Johns Hopkins 9, Virginia 8
Johns Hopkins 9, Virginia 8 (OT)May 28, 2005
PHILADELPHIA - The national semifinal between Johns Hopkins University and The University of Virginia was not the most important game in collegiate lacrosse history. It was not the best-played game in collegiate lacrosse history. But it may have been the most memorable game in the history of collegiate lacrosse. Johns Hopkins senior midfielder Benson Erwin provided the last of many highlights when he beat Virginias Kip Turner on the far side with 50 .7 seconds remaining in overtime to give top-seed Johns Hopkins (15-0) a 9-8 victory.
It was a surreal experience for me, explained an understated Erwin. [Goaltender] Jesse [Schwartzman] made a big save and I noticed Virginia players going off the field. I was going to go off, but [seeing that] I stayed on. It was a lucky shot. I closed my eyes.
Erwins escapades almost pale in comparison, however, to the roller coaster ride that was the final 15 seconds of regulation. With the score tied at seven, Virginia ran a set play, which cleared some space for attacker Matt Ward. The junior captain ran the play to perfection as he beat Schwartzman to give Virginia (11-4) the lead with 12.9 seconds remaining.
Wards fourth goal of the game and 38th of the season appeared to be the final nail in the coffin the careers of Johns Hopkins widely regarded, but championship-less, senior class. Sophomore attacker Jake Byrne, however, decided to give his senior cohorts one more chance to win that elusive national championship with a play that will be talked about for years to come.
Byrne won a ground ball off the ensuing face off and drove down the field with a vengeance. He then composed himself and laced a rifle shot past Turner to knot the game with 1.4 seconds remaining.
I knew there wasnt much time, said Byrne. The tough part is catching the ball because youre so nervous about shooting.
The second largest crowd in the history of the NCAA mens lacrosse tournament of 45,275 people could not have expected this offensive outburst as the first 30 minutes of play were marked by solid defense and sloppy play.
Despite their familiarity with each other, both teams employed conservative game plans with the hope of feeling the other out. As a result, the first quarter ended as it began with the teams deadlocked at 0-0. The combined zero goals represented the first time in NCAA national semifinal history that both teams failed to score in the first quarter.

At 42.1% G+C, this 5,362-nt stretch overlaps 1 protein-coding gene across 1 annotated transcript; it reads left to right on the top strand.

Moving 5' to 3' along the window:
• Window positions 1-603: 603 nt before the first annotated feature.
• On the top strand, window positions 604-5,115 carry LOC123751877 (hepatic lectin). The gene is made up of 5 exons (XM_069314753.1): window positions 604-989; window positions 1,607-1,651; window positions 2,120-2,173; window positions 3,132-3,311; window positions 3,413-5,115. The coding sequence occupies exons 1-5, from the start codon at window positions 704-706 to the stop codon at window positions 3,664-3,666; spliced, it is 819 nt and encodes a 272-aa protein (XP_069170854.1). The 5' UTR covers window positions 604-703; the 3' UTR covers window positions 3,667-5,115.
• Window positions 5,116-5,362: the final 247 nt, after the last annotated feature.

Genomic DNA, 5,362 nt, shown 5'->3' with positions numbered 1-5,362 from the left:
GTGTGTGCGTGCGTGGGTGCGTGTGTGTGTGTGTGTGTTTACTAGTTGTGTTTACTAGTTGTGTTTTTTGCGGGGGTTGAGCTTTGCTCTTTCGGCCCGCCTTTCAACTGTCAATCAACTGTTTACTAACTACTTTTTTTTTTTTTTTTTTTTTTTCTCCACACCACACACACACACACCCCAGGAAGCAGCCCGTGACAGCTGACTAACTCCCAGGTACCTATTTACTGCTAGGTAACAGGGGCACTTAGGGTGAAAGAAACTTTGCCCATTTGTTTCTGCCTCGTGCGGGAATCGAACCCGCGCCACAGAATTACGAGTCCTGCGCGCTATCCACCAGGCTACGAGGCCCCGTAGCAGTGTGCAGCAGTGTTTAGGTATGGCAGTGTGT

Johns Hopkins broke the stalemate when Senior Joseph Malo netted his first of two goals with 4:49 remaining in the second quarter. Senior attacker Peter LeSueur staked Hopkins to a two-goal lead when he beat two defenders and bounced a shot past Virginia goalie Kip Turner with just over two minutes remaining.
Virginia eventually got on the board when Ward beat Schwartzman to the short side with just 1:06 remaining in the first half. Wards first of four goals on the day served to cut the Hopkins lead and half and provide some hope that the Hopkins defense was, in fact, penetrable.
Johns Hopkins attempted to make Virginias task even more difficult when thy netted the first three goals of the second half. Those three tallies, by Byrne, Malo, and senior Kyle Barrie respectively, came in the first five minutes of the half and seemed to signal the beginning of a Hopkins rout.
A change in the weather, however, seemed to spark Virginia just as the fourth quarter began. As a howling wind and pounding rain began to bombard Lincoln Financial Field, the Virginia offense awoke and went on a 4-0 run, which gave the Cavaliers a 7-6 lead with 4:45 remaining in regulation.
Just after Virginia scored the last of those four goals, play was halted for 46 minutes due to lightning in the area. The stoppage of play gave the Blue Jays a chance to compose themselves in the locker room.
There was no panic in the locker room, said head coach Dave Pietramala. [Senior] Greg Raymond told the guys we were going to win a face-off and go down and score.
Raymond should look into fortune telling as senior standout Kyle Harrison won the face-off and proceeded to score immediately as play resumed. That goal set the stage for the remarkable finish which saw Hopkins advance to the National Championship game on Monday. Their opponent in that game will be Duke, a team they beat 11-10 in two overtimes earlier this year.
Pietramala put to rest any thought of a letdown after his teams emotional semifinal win.
There will be no letdown, said Pietramala. The seniors wont allow for a letdown. We may not win, but it wont be because of a letdown.
Johns Hopkins will face off against Duke in a battle of the top-two seeded teams in the tournament. The national championship will be decided on Memorial Day at Lincoln Financial Field at noon. The game can be seen live on ESPN.
-- Courtesy Face Off Phladelphia